11"(h) x 8.5" (w)
Giclee print on original Antique 1896 Montana Ledger Paper
#deadlyauntie Limited works available!Only 49 works up for grabs on my most recent ledger work. Giclee print on 1896 antique ledger paper #digitalart #benpease
After a rainy day one brisk August evening, I found myself sitting in my camp surrounded by family, teepees, and kids on ponies riding by carrying battery-powered toy guns. Under the shade constructed of ash tree posts and old- teepee poles for rafters, I sat for hours, only listening as the lone man with 8 of my mothers (aunts and other relatives). All of them carry very accomplished careers in education, law, business, and motherhood.
This past Crow Fair, like many other celebrations around the world, was the first in 2 years due to #Covid19. As Crow Fair conversations have always gone in our camp, My Aunties flowed naturally through tribal politics, water compacts, land rights, natural resource development, tribal preservation, etc... Then came reflections on everything we've lost in the wake of this global pandemic, from cultural knowledge bearers to family members, to friends.
Still simply listening to the stream of thoughts, topics began to shift to the Men who've been lost throughout the years to all forms of life as a Native American Man, I.e., drugs, alcohol, violence, prison, and disease. Loss to the extent that many Apsáalooke Women have been limited in finding life partners from their own community.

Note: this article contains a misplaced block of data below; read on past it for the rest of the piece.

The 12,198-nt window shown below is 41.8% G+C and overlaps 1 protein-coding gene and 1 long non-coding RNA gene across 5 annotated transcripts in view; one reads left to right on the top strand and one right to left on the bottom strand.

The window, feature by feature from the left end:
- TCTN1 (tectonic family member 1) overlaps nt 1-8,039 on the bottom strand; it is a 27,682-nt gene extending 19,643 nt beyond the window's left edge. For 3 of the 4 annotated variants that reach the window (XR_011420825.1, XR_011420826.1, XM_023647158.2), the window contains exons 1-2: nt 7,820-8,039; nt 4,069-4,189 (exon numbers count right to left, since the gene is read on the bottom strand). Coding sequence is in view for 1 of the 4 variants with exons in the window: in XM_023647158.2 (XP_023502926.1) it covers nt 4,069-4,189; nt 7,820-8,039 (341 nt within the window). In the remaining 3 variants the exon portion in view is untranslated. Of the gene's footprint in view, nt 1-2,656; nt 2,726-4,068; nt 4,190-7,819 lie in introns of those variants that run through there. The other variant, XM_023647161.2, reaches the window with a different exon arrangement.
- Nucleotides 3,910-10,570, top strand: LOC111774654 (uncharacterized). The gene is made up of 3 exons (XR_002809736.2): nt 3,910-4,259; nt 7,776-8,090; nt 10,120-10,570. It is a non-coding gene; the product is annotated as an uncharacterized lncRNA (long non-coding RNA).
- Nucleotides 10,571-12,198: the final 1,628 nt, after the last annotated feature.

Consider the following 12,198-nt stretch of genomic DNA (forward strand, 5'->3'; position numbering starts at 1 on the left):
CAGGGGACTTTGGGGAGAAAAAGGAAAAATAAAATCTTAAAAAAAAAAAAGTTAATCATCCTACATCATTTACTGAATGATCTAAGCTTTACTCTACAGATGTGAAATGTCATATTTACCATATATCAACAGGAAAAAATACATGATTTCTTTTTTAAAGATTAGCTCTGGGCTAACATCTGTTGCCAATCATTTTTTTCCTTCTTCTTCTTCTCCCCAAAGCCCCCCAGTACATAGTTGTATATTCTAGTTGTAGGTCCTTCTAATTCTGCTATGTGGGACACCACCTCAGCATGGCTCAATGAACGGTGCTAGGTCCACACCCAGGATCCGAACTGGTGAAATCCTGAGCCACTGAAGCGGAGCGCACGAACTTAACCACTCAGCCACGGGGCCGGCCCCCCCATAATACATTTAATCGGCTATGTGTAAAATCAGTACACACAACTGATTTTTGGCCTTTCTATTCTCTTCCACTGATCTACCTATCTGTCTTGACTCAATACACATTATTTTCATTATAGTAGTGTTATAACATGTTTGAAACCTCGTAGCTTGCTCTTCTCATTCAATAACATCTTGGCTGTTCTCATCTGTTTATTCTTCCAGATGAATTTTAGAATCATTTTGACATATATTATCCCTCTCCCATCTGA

After such heavy talks, things became more light-hearted, and jokes and laughs came filtering in as conversations rounded into the storied love lives of a few sitting at the table.
Towards the end of cold the night seated around propane lanterns, One Aunt half-jokingly monologued on certain men braggadocious and boastful about having multiple women and wife-stealing. Lol. She then went on to present a mock call to action to the other Ladies in the group, saying, "shoot, why can't we do the same thing? It's Crow Fair! Let's go steal some men for ourselves!"
We all laughed ourselves into a silly daze before dispersing into the warmth of our beds in teepees and campers. It was a beautiful evening!
I'm fortunate to have been taught by many mothers throughout my life. I hope to continue learning from them and work to pass on the beauty they've provided me to my children and generations to come.
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